I hope you're not tired of reading Mother's Day posts. I'm not. I've read so many beautiful tributes by bloggers about their moms, alive and past. And I realize one reason why I appreciate this community of bloggers is that so many share so freely from the heart about someone who mattered deeply.
I wish I had a photo of mom doing her crafty thing. I probably do -- in the scan pile. But when people who knew her say to me "You are so much like your mom," they have it nailed.
I suspect, when I get my scanning project well under way, I will find a photo of my mom doing her thing -- making her gingermen at Christmas, cutting out wee bits of a Holly Hobbie or Anton Piek print and making dimensional collages, cooking up something tasty or using plaster sheets to make a doll over a soda bottle.
I remember her doing needlepoint and when I was younger (like five) teaching me how to knit. I'd crawl in bed between them early in the morning, bring my knitting and drop stitches left and right. But that was OK.
When I was kid in Scouts, mom was a leader and I remember her doing crafty projects with and for us. I think my attempt at Valentine boxes probably drove her crazy but I learned! And after she tried to explain to me -- ever so gently -- that I may not be a natural born artist like my younger cousin Patty, whom I suspect was born with a pencil in her hand and that I had other gifts, like writing, and I refused to believe her, she did all she could to help me. She bought drawing books and art supplies and drew with me. And I got better!
Mom loved to cook. But when I was 18 and on one diet or another, she made me a fabulous birthday cake -- three layers! -- out of styrofoam, beautifully frosted. With candles. The nicest cake ever but no one could eat it. She'd done every diet known to humankind and knew my struggle and she would do what she could to help and not derail things -- but give me the ultimate gorgeous cake. (That photo has to get scanned too!)
I went to my first auction when I was in second or third grade (with a book). She was always collecting something -- antique furniture, glass, dishes. Yes, I got the dish gene from her, too. When she was dying she said, "Please don't get rid of my cut glass till you are 40. If you don't like it by then, you never will and then do what you want." I didn't get rid of it. To this day. And I use it often. (And I do have a fondness for all things vintage!)
Mom loved Christmas. Everything about Christmas was special to her, from shopping to baking to wrapping. One of the times I made her cry was at the ripe old age of early elementary. She had slaved making those candy cane cookies with two kinds of dough. I've made them and they take forever. But I didn't know that for another three decades until I tried them myself. And I didn't understand why she broke into tears when I asked her when we'd have store-bought cookies again.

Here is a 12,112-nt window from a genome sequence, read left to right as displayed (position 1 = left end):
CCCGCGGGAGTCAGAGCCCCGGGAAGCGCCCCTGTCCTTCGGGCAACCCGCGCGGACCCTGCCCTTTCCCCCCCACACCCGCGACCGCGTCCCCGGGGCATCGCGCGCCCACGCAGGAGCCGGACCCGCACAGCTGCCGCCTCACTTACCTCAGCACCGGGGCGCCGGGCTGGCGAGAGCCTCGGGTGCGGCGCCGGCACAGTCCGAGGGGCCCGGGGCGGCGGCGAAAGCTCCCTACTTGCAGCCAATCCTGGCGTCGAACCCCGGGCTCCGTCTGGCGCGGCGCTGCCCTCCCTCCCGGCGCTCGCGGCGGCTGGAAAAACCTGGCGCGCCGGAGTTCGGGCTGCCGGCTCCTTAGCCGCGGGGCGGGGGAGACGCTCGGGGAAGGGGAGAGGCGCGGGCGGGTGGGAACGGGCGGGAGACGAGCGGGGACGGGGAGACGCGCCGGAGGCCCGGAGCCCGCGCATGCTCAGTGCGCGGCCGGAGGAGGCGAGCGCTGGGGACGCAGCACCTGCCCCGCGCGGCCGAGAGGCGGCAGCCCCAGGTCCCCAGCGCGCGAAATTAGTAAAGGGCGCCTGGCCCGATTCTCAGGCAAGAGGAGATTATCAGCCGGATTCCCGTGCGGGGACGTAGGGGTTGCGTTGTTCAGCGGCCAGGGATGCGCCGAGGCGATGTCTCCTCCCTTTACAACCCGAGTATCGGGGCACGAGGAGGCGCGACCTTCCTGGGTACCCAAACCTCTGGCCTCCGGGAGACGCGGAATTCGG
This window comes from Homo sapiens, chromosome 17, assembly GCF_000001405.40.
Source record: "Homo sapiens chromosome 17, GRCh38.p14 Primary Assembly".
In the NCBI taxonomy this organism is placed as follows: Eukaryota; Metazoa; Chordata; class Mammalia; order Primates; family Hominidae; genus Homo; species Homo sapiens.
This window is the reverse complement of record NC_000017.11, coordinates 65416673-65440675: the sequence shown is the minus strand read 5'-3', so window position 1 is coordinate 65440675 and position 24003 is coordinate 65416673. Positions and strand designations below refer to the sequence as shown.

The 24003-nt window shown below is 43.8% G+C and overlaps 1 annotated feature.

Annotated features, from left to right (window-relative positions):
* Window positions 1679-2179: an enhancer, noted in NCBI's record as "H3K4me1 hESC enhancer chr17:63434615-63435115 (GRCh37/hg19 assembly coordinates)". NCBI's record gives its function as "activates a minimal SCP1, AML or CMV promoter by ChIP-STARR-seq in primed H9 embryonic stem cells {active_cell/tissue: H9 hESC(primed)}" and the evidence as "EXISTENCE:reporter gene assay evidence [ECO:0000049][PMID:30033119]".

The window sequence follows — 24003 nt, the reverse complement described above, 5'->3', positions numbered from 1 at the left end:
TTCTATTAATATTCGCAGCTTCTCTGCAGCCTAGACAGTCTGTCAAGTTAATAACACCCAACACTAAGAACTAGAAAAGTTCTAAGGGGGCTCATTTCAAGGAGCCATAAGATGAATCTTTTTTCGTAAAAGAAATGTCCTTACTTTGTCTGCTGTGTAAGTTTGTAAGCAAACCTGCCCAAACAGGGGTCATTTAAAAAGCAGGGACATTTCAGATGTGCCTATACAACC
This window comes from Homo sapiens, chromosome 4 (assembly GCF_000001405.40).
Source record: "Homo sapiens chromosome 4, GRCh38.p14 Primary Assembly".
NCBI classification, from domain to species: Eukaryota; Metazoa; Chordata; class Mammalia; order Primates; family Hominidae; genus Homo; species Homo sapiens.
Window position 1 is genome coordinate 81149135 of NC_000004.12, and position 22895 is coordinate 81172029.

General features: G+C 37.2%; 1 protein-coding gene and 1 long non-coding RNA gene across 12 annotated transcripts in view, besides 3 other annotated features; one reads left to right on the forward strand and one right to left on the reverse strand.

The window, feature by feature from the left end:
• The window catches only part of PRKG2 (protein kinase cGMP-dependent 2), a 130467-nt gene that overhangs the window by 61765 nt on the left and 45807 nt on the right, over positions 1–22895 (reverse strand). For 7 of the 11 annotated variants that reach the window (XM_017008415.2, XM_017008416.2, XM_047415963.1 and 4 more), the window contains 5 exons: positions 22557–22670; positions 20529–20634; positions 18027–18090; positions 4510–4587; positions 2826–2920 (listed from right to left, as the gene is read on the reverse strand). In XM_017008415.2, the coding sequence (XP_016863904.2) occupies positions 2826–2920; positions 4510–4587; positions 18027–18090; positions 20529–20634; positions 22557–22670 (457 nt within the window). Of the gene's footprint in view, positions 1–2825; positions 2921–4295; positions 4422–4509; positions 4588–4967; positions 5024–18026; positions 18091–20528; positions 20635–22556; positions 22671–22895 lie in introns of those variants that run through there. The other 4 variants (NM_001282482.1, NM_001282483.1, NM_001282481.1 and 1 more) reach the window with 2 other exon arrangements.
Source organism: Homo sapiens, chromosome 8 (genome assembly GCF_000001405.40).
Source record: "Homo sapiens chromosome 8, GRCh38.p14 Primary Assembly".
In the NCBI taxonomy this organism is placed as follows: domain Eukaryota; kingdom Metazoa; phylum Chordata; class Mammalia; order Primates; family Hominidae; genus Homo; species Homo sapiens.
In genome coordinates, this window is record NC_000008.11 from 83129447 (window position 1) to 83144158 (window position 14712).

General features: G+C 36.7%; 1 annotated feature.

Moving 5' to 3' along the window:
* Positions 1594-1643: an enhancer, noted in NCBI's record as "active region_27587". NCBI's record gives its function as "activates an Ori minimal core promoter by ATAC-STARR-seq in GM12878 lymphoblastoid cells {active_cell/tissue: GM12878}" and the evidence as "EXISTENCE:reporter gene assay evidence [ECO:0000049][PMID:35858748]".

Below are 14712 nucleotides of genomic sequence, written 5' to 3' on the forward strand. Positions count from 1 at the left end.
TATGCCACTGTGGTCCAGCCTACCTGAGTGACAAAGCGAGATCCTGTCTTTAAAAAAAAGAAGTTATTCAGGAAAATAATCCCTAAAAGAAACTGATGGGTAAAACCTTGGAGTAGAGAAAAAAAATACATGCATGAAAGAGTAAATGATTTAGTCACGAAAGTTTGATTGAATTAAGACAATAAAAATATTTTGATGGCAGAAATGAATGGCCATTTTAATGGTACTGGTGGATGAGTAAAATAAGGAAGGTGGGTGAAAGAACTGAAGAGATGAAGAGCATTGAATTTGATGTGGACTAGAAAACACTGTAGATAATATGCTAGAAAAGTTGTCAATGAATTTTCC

She cried when she turned 40 too. So, I didn't get it and I went to show and tell and told. That didn't go over well either!
My parents were photographers with a dark room and lights. One reason I have so many photos from my childhood is that I was an only child -- and their only convenient model! But I remember my first camera when I was about nine. A Brownie, of course. So I could take my own photos. And as you know, I still do.
As one of the more shy and nervous people about appearing in public, theatre wasn't a normal activity for someone like me. When I auditioned for my first play and had a horrible audition experience, she cried with me. And told me not to give up. I got a little part. That, and her support, helped build confidence and a passion. Lots more parts came later. She and Dad were my biggest fans coming to everything I did -- usually more than once. In high school they'd host cast parties. She was always a part of "what was happening." My friends seemed to love her, too. Always a plus.
And she loved the theatre. She took me to my first play when I was probably five and made sure I saw plenty of live theatre at a young age. She fully supported voice lessons and was a tough but constructive critic when I'd practice singing to Barbra Streisand and Mary Martin (because teenager who thinks they are Barbra Streisand or Mary Martin is a little too cocky!) Kind but honest.
She and dad didn't really want me to be a theatre major -- not without a teaching certificate. So I complied till my senior year. And when I backed out, graduated, started and dropped out of grad school the first time and ended up with exciting jobs (working at a drug store and being a bookkeeper, which really is a job never to be given to a math-phobe) she never said "I told you so."